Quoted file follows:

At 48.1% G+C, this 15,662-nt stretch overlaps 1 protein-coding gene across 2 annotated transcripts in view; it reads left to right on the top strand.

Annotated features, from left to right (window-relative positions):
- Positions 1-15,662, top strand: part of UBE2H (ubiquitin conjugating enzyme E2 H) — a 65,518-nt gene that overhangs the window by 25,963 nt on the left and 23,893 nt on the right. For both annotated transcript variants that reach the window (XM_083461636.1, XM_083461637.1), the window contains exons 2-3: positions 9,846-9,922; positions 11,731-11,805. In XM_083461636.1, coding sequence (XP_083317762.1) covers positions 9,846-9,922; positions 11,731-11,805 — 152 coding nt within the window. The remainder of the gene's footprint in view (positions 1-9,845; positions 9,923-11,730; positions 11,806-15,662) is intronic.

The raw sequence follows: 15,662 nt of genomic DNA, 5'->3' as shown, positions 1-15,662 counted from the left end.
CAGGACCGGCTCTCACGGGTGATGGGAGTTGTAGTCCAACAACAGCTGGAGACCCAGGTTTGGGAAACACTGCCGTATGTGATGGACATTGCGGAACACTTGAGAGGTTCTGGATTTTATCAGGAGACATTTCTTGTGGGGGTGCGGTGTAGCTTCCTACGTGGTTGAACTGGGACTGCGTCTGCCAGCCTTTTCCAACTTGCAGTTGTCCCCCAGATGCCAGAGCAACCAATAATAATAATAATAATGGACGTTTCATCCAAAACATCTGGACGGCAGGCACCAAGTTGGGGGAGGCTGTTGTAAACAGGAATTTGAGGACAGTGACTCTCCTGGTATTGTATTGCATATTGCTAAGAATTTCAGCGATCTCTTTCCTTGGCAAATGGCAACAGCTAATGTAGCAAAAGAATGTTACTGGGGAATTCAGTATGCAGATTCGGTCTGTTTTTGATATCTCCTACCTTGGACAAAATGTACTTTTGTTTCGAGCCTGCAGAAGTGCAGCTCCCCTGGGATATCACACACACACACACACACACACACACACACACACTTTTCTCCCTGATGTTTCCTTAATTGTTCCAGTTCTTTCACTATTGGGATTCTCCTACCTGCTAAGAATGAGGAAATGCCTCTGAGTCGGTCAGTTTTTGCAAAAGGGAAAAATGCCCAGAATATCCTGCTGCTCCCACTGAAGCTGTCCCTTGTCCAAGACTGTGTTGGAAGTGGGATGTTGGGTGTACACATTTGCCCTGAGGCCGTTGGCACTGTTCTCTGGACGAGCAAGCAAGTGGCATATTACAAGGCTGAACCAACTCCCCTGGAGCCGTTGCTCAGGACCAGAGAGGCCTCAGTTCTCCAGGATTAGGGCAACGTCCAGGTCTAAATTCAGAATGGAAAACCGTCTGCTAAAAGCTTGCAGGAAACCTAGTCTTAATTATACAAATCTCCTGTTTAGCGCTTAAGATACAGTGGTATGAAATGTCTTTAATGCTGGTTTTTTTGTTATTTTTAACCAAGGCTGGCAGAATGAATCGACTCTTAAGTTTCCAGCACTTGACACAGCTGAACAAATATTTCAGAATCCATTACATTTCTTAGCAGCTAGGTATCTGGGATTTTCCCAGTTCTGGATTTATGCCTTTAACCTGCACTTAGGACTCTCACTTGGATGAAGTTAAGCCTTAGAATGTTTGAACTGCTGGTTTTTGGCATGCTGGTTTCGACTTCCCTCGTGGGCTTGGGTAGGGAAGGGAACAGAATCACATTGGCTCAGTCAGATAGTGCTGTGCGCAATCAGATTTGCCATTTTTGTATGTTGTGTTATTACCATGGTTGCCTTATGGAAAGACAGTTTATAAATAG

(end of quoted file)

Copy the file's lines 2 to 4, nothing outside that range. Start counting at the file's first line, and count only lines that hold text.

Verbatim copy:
Annotated features, from left to right (window-relative positions):
- Positions 1-15,662, top strand: part of UBE2H (ubiquitin conjugating enzyme E2 H) — a 65,518-nt gene that overhangs the window by 25,963 nt on the left and 23,893 nt on the right. For both annotated transcript variants that reach the window (XM_083461636.1, XM_083461637.1), the window contains exons 2-3: positions 9,846-9,922; positions 11,731-11,805. In XM_083461636.1, coding sequence (XP_083317762.1) covers positions 9,846-9,922; positions 11,731-11,805 — 152 coding nt within the window. The remainder of the gene's footprint in view (positions 1-9,845; positions 9,923-11,730; positions 11,806-15,662) is intronic.

The raw sequence follows: 15,662 nt of genomic DNA, 5'->3' as shown, positions 1-15,662 counted from the left end.